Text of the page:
faculty members for the I986'87 aca
demic year. They are: James Buchanan.
Visiting Professor of Chemistiy; Shearle
Furnish, Assistant Professor of English;
and Elizabeth Lang, Instructor of Com
How are new facuhy members found?
According to Academic Dean AUra Bur
ris, the individual departments must take
the initiative when there is a vacant due
to resignations or retirements.
' Once the department chairman and
Dean Burris agree that a new faculty
member is ^neodnl, the seareh begins.
There are several methods for locating
prospective faculty members, such as
advertisemeitts in publications and iiw
quiries at paduate schools.
Candidates for faculty positions make
appointments for interviews with the
department chairman and consulting dt-
paitment members. Together th^ reduce
the number of candidates. The depart
ment chairman recommends at least two
candidates to the acadei^ Dean for
Before meeting with the Academic
Dean, the inter^owe breakfasts with
students from the department. During
the meeting the Dean explains the nature
of the colkge, including its Baptist tiest to
the interviewee. Dean Burns said that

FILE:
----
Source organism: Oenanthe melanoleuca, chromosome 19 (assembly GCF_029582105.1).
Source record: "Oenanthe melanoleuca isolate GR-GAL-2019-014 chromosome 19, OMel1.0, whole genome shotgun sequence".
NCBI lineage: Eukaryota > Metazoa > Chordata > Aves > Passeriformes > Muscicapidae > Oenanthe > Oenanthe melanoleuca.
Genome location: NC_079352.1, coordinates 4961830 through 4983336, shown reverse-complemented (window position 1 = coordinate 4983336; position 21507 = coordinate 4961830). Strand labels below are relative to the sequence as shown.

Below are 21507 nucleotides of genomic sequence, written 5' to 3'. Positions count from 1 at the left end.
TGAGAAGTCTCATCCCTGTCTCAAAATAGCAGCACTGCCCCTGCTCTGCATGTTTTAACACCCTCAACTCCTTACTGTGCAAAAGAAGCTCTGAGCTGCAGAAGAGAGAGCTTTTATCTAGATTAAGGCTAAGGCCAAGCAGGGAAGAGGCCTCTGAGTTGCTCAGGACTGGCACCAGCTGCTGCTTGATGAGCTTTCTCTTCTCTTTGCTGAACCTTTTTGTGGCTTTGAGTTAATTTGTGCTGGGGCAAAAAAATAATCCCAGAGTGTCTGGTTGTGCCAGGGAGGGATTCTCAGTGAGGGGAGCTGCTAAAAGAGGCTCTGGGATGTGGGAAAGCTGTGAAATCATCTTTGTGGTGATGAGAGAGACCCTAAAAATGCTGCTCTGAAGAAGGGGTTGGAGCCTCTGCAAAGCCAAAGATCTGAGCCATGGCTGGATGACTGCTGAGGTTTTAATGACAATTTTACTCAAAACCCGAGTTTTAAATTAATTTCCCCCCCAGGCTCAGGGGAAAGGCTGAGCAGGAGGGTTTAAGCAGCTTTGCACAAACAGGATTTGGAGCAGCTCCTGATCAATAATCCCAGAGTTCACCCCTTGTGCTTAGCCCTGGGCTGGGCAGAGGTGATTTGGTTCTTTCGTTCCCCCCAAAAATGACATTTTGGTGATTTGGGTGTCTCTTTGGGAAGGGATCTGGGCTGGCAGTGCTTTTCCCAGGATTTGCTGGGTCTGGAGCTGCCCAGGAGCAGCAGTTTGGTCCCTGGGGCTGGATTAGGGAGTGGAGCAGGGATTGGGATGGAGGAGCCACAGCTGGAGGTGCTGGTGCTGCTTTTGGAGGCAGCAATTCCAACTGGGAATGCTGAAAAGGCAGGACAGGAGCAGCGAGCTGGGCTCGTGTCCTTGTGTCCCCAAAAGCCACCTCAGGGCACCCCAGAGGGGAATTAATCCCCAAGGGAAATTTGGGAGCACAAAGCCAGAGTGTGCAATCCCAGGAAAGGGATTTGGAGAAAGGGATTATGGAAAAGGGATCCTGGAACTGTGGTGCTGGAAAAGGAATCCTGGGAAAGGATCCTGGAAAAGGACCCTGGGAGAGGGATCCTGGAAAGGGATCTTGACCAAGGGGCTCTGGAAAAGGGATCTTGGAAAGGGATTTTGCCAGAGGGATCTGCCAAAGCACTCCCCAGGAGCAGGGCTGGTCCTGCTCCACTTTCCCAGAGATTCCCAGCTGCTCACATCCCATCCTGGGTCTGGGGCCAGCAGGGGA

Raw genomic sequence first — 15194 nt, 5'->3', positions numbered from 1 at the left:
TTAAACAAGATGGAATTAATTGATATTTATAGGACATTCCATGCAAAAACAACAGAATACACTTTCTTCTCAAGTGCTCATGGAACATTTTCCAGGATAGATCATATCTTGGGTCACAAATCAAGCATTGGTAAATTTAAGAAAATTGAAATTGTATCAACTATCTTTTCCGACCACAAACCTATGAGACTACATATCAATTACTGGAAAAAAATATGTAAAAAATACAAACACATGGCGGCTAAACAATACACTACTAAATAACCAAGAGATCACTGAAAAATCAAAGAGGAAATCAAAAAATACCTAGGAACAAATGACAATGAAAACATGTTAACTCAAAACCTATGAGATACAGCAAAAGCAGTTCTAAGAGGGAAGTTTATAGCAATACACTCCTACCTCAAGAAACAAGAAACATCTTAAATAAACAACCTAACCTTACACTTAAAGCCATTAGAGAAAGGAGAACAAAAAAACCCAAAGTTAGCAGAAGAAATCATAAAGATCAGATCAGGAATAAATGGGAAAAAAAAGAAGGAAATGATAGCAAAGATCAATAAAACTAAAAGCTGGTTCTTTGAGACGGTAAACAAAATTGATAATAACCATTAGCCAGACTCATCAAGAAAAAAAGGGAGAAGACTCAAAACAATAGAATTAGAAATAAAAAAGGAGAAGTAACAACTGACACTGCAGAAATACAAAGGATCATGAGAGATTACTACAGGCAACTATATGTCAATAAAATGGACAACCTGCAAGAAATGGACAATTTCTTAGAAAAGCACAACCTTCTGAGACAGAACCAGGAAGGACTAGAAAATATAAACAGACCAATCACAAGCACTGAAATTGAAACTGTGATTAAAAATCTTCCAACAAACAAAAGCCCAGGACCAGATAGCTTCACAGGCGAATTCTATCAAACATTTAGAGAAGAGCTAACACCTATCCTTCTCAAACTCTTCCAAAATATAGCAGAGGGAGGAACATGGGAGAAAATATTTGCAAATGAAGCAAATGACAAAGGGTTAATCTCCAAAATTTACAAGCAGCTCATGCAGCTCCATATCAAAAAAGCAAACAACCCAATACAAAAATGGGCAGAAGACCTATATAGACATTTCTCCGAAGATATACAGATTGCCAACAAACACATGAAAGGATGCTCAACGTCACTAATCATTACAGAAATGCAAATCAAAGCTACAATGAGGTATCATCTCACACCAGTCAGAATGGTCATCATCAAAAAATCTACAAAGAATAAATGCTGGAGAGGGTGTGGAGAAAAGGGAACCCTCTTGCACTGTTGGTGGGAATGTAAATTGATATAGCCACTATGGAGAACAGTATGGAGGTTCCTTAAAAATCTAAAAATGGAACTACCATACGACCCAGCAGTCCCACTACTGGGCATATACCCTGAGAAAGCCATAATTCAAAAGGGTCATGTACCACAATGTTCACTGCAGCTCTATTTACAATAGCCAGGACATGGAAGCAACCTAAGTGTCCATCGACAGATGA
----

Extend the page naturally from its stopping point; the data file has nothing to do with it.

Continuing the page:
Meredith^ ties to the Baptist church as
*‘an important facet of the college.’*
Next, the candidate meets with the
President and spends the in the
department meeting peo|de. Usually each
quulidate conducts a cli^ lecture. When
there is time, the candidate meets with
students before having an exit interww
with the Academic Dean.
The final decision on the prospective
facuhy member mutt be approved by the
President, but teehnicdly, the candidate
is not a facuhy membiv until the ap>
pointment is approved by the Executive
Board of Trustees. Dean Burris s^ that
the Board has never turned anyone down.
Once hired, faculty members seek ten
ure, a status granted after a trial period to
a teacher protecting him from dismissal
To be considered for tenure, the faculty
inember must have recommendations
from the department chairman, the Aca*
demic Dean, and the tenure committee (a
six-immber committee elected from the
pool of facuhy memben). The recom
mendations then go to President Weems.
The criteria for tenure include teaching
performance, research, and publications,
llie fti^y memberls general compatibil
ity with the purpose of the college and his
general contritotions to Meredith are
also examine before tenure is granted.